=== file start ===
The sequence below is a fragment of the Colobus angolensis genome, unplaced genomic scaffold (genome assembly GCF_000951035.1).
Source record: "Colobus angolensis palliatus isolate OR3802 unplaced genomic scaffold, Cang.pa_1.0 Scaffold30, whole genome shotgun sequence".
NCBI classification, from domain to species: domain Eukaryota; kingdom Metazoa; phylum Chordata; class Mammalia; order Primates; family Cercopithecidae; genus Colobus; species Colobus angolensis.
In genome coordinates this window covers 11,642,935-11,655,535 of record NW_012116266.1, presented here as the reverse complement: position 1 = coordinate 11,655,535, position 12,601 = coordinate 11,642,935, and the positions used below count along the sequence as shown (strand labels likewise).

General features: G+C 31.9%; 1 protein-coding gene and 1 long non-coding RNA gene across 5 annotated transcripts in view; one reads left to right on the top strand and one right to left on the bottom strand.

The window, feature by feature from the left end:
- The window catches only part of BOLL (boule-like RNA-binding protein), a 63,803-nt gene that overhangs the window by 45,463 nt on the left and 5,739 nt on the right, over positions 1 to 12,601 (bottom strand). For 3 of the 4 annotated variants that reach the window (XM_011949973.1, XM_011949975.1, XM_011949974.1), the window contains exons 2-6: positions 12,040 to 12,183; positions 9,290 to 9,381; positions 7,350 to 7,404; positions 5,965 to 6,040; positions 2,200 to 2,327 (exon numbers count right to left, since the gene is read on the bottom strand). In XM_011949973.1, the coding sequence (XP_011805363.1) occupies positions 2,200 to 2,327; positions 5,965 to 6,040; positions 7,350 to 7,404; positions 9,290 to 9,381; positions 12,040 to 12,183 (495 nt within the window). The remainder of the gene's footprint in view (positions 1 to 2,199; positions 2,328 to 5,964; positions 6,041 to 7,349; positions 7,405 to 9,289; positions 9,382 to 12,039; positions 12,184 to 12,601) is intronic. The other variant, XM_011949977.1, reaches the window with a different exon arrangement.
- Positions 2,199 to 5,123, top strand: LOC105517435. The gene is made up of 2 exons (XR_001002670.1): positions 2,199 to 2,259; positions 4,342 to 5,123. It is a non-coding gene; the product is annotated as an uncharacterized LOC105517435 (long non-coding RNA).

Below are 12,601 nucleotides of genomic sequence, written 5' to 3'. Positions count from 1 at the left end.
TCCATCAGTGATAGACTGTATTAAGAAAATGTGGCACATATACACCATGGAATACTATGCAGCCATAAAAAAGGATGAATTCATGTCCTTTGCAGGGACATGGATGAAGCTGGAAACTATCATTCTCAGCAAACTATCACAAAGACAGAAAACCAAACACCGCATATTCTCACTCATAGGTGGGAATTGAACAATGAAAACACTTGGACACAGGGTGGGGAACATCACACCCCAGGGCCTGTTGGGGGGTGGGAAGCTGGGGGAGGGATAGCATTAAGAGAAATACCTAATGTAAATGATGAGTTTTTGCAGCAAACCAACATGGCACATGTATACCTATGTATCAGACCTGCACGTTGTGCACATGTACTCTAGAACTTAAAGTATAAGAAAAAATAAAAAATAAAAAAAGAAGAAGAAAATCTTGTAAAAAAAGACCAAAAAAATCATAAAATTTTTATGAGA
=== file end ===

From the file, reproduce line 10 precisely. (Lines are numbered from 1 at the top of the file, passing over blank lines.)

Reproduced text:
TCCATCAGTGATAGACTGTATTAAGAAAATGTGGCACATATACACCATGGAATACTATGCAGCCATAAAAAAGGATGAATTCATGTCCTTTGCAGGGACATGGATGAAGCTGGAAACTATCATTCTCAGCAAACTATCACAAAGACAGAAAACCAAACACCGCATATTCTCACTCATAGGTGGGAATTGAACAATGAAAACACTTGGACACAGGGTGGGGAACATCACACCCCAGGGCCTGTTGGGGGGTGGGAAGCTGGGGGAGGGATAGCATTAAGAGAAATACCTAATGTAAATGATGAGTTTTTGCAGCAAACCAACATGGCACATGTATACCTATGTATCAGACCTGCACGTTGTGCACATGTACTCTAGAACTTAAAGTATAAGAAAAAATAAAAAATAAAAAAAGAAGAAGAAAATCTTGTAAAAAAAGACCAAAAAAATCATAAAATTTTTATGAGA